Let’s take a look at one of Southern California’s most popular riding routes.
And one of the most dangerous.
Ed Ryder* has taken a remarkable look at bicycling collisions on the coast highway, sifting through 12 years of SWITRS data complied by the CHP from 2004 through September, 2015. And by whatever name it’s known as it winds through San Diego, Orange and Los Angeles Counties, whether Pacific Coast Highway (PCH), Highway 1, Route 1, Coast Highway or Route 101.
Although you’d think someone, somewhere, would have the good sense to pick one name and stick with it.
As Ryder is quick to point out, local police agencies report injury collisions to SWITRS on a voluntary basis, which means it’s likely that some collisions don’t get reported, and therefore aren’t included in the database. In addition, data is still coming in from the years 2013-2015.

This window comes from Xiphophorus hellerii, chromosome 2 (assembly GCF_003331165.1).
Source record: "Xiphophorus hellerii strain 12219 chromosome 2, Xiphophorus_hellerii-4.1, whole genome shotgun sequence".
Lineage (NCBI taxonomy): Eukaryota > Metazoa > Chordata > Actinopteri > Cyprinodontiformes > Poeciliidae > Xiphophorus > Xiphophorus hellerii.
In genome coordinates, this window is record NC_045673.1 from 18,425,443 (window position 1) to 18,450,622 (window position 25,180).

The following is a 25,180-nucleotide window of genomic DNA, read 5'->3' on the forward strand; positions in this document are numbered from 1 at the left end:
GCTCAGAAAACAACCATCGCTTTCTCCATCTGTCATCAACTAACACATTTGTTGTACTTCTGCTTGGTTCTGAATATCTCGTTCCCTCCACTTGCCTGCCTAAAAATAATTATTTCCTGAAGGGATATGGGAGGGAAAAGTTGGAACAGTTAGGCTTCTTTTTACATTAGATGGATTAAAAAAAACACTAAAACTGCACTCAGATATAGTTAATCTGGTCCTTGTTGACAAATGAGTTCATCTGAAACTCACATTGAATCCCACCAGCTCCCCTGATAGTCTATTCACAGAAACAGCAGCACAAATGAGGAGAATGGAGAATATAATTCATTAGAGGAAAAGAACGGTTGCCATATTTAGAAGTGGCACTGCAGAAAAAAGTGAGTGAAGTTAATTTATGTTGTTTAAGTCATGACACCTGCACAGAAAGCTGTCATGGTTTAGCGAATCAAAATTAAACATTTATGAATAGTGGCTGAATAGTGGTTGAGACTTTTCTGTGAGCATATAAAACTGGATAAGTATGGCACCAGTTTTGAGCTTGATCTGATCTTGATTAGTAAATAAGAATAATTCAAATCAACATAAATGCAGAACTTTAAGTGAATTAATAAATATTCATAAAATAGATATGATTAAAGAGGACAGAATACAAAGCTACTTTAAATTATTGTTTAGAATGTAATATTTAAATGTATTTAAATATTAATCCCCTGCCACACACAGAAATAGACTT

So all of these stats should be read as “at least;” actual figures may be higher. And the quality of information is only as good as what was included in their report.
Types of collisions involved in Ryder’s study include
- bike vs. car
- bike vs. bike
- bike vs. pedestrian
- bike vs. fixed/movable object
- bike vs. animal
So let’s take a look at some of the highlights.
The most common type of wrecks were
- broadside collision, 34%
- undefined “other,” 23%
- sideswipe, 11%
- rear end, 9%
- striking an object, 8%,
- overturned, 6%
- collision with a pedestrian, 3%
- not stated, 3%
- head-on, 3%
The relatively low ranking of the last one may be due in part to the divided design of the highway in many places. And as he notes, when “other” and “not stated” reflect a combined 26% of the totals, it makes it hard to come up with solutions to prevent them.